Voice of the Restaurant Industry
Dear US Airways:
I’m writing to tell you about my friend Joanie. She’s a flight attendant for your airline. Joanie and I haven’t been friends for a long time. Actually I just met her yesterday. But you know what? It feels like we’ve been friends forever.
I met her in Charlotte, NC. I was on my way back home to Lexington KY after several days in Dallas on business. Flight #3832 was scheduled to depart at 2:25pm from Charlotte and we ended up boarding closer to 3:00pm which didn’t seem unusual.
For some reason I don’t like to get on airplanes before it’s absolutely necessary. I was one of the last to board. When I finally walked through the door of the plane and was greeted by Joanie, I had no idea that I was about to have my molecules rearranged. After all I have been a frequent passenger in the “not so friendly skies” for most of my 30 year career. I am used to the half hearted effort by airline personnel and I think I have become immune to it. For me it’s a foregone conclusion that on a good day the service will be average and on a bad day – fahgettaboutit!
After stowing my stuff in the overhead compartment, I settled into my 3rd row seat and in accordance with FAA regulations I buckled in and shut off my electronic device. After I clicked the seat belt buckle I realized my book had been stowed away, forcing me to my last resort – the magazine located in the seat pocket in front of me. As I paged through this less than stimulating piece of literature, Joanie began to recite the safety instructions that all of us know practically by heart.
It didn’t take long after she uttered the words, “Welcome aboard US Airways flight #3832” to know that Joanie wasn’t just another flight attendant. My first clue came when she warned us if we didn’t pay attention to the safety instructions she just shared, she would ignore us if we had any questions later. The rest of her announcements were peppered with one-liners and sarcastic quips which were funny but never inappropriate. Her comedic delivery was like that of a professional and if you closed your eyes you could swear it was Joan Rivers in her prime. Lucky for Joanie with your eyes open there was no resemblance.
I’ve always had a fondness for Southwest Airlines because they set the standard for “making flying fun”. While Joanie was funny what impressed me most was her authenticity and genuine concern for her passengers. This wasn’t just a comedy routine. There was so much more to it than that. This was a service person with a higher purpose. She was there not only to serve us and share “the safety features of the aircraft”; she was there to MAKE OUR DAY! Her omnipresent smile, quick wit and wonderful sense of humor delighted everyone who was willing to be delighted. She did it all with an air of sincerity which in this reporter’s opinion really made the difference.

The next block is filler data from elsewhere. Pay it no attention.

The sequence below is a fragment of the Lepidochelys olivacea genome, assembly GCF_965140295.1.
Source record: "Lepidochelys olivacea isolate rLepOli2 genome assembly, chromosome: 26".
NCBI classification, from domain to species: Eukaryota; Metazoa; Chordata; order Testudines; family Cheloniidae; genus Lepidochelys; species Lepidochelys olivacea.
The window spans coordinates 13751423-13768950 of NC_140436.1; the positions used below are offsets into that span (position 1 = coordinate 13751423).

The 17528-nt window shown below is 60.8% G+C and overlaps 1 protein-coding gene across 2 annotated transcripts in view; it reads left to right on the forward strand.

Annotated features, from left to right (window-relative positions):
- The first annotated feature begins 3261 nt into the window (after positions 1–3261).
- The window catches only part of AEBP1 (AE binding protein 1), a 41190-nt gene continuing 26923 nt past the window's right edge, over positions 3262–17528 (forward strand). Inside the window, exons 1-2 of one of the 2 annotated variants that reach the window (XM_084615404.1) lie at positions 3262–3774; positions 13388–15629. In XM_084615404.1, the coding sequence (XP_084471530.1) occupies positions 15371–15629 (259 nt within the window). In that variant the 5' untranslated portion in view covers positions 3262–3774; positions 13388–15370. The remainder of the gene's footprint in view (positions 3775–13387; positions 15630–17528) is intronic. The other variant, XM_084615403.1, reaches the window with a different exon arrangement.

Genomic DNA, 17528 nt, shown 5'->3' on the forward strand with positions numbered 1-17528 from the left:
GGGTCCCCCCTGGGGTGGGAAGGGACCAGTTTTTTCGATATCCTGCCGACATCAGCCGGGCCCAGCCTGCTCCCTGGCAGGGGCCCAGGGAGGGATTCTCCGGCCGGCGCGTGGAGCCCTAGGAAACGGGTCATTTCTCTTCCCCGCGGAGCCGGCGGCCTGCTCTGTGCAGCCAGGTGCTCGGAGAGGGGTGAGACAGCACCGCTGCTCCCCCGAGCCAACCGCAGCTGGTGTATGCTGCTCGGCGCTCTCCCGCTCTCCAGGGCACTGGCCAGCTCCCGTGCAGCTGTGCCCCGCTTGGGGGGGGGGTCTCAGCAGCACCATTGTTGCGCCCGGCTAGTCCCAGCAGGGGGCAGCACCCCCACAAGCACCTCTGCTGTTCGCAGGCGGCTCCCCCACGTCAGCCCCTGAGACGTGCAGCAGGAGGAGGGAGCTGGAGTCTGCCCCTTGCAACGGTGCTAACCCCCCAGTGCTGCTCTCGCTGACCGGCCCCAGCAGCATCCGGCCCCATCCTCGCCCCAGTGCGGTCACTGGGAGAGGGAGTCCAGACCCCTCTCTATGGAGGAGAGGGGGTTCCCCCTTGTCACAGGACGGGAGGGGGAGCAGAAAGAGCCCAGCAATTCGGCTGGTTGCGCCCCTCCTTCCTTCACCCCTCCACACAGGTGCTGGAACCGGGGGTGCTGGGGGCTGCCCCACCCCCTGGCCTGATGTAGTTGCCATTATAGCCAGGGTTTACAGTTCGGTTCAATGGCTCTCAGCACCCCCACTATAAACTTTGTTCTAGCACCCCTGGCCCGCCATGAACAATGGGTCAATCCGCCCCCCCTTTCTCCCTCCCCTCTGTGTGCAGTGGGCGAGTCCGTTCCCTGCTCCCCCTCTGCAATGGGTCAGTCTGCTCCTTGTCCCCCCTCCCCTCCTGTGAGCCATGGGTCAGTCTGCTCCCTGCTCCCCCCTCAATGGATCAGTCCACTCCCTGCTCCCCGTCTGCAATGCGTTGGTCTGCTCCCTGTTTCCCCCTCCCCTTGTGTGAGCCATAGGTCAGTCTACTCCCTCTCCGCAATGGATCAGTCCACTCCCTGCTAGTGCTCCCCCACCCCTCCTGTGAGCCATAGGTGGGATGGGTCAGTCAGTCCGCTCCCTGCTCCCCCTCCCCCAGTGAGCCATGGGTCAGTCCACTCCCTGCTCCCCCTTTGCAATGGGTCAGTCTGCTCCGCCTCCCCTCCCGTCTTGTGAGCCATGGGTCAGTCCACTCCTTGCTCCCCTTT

As we pulled up to the gate in Lexington, her welcome announcement was fun and upbeat. I noticed something she said that really resonated with me. It went something like this, “Make everyday a special day!” I thought to myself, that’s Joanie for ya.
When the seat belt sign was no longer illuminated, I decided to wait to be the last one off the plane so I could spend some time talking to Joanie. As the passengers shuffled by I was trying to figure out how to approach her so she wouldn’t think I had an ulterior motive. My contemplation was disrupted by something highly unusual. This is no exaggeration. Many of the deplaning passengers addressed Joanie by name as they bid her farewell. Not sure I’ve ever experienced anything quite like it!
When it was my turn to exit, I asked her if she’d mind if I walked with her to the baggage claim area. I wanted her to know she had just become one of my SERVICE HEROS. The pilots assured her they would serve as bodyguards just in case I tried to pull a fast one. I think, I hope, I’m almost positive they were saying that in jest. Of course Joanie graciously accepted. During the 15 minute walk I was able to express my appreciation and validate my assumption.
The bottom line – Joanie is the real deal. She’s a Mom to 1 girl and 5 boys and they reside on Long Island. We had an enjoyable conversation about life, customer service and making the most of every day. It was so refreshing for me to meet someone who understands what it takes to provide extraordinary customer service.
In closing I’d like to share my three hopes…
First, I hope Joanie reads this letter. We parted company so quickly, I’m not sure she knows how to get to this blog post.
My second hope is that someone at US Airways will provide Joanie with some sort of special honor. And I’m not talking about an “atta girl” letter. Someone in your organization needs to make her day! I’m talking full Spa treatment (massage, pedi, mani, etc.) in the morning, a shopping spree in the early afternoon, followed by dinner and a Broadway show for Joanie and her husband that evening. Seems like a small price to pay for someone who has spent her career making a difference with literally thousands of passengers.
My final hope is that at least one person in the customer service business reads this and begins to develop a different perspective. I’m not asking everyone who serves customers to think like Joanie or be like Joanie. Trust me she’s one of a kind. What I am asking, is for service people to realize they can make a difference. That they can help make this crazy world we live in a kinder, gentler, more joyful place. To be authentic and approach each day with a sense of purpose!
Please send along my special thanks to Joanie. Even though our friendship lasted just over an hour she made a lasting impression on me. I hope I’m lucky enough to be on one of her flights in the future.